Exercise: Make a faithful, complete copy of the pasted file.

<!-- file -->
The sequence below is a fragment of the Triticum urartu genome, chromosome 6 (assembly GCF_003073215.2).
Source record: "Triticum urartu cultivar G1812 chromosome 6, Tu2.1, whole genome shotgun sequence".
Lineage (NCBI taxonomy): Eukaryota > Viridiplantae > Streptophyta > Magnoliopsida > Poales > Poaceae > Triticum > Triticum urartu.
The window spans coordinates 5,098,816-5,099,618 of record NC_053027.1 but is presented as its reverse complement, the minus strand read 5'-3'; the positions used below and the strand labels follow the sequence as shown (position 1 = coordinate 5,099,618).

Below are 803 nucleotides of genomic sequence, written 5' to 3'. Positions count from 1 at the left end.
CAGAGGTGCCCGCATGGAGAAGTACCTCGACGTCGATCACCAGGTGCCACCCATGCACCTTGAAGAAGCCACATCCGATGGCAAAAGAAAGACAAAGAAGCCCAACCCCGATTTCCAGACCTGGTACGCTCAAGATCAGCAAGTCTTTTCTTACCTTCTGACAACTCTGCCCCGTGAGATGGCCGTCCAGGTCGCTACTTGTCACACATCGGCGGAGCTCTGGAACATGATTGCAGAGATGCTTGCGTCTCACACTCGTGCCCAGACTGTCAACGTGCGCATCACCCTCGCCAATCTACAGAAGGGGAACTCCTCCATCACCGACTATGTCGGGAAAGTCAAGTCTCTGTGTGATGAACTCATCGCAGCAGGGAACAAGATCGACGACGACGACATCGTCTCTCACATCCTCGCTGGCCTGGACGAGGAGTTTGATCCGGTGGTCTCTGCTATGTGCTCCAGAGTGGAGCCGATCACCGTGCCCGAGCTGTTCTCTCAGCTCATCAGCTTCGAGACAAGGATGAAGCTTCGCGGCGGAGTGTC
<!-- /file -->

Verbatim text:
The sequence below is a fragment of the Triticum urartu genome, chromosome 6 (assembly GCF_003073215.2).
Source record: "Triticum urartu cultivar G1812 chromosome 6, Tu2.1, whole genome shotgun sequence".
Lineage (NCBI taxonomy): Eukaryota > Viridiplantae > Streptophyta > Magnoliopsida > Poales > Poaceae > Triticum > Triticum urartu.
The window spans coordinates 5,098,816-5,099,618 of record NC_053027.1 but is presented as its reverse complement, the minus strand read 5'-3'; the positions used below and the strand labels follow the sequence as shown (position 1 = coordinate 5,099,618).

Below are 803 nucleotides of genomic sequence, written 5' to 3'. Positions count from 1 at the left end.
CAGAGGTGCCCGCATGGAGAAGTACCTCGACGTCGATCACCAGGTGCCACCCATGCACCTTGAAGAAGCCACATCCGATGGCAAAAGAAAGACAAAGAAGCCCAACCCCGATTTCCAGACCTGGTACGCTCAAGATCAGCAAGTCTTTTCTTACCTTCTGACAACTCTGCCCCGTGAGATGGCCGTCCAGGTCGCTACTTGTCACACATCGGCGGAGCTCTGGAACATGATTGCAGAGATGCTTGCGTCTCACACTCGTGCCCAGACTGTCAACGTGCGCATCACCCTCGCCAATCTACAGAAGGGGAACTCCTCCATCACCGACTATGTCGGGAAAGTCAAGTCTCTGTGTGATGAACTCATCGCAGCAGGGAACAAGATCGACGACGACGACATCGTCTCTCACATCCTCGCTGGCCTGGACGAGGAGTTTGATCCGGTGGTCTCTGCTATGTGCTCCAGAGTGGAGCCGATCACCGTGCCCGAGCTGTTCTCTCAGCTCATCAGCTTCGAGACAAGGATGAAGCTTCGCGGCGGAGTGTC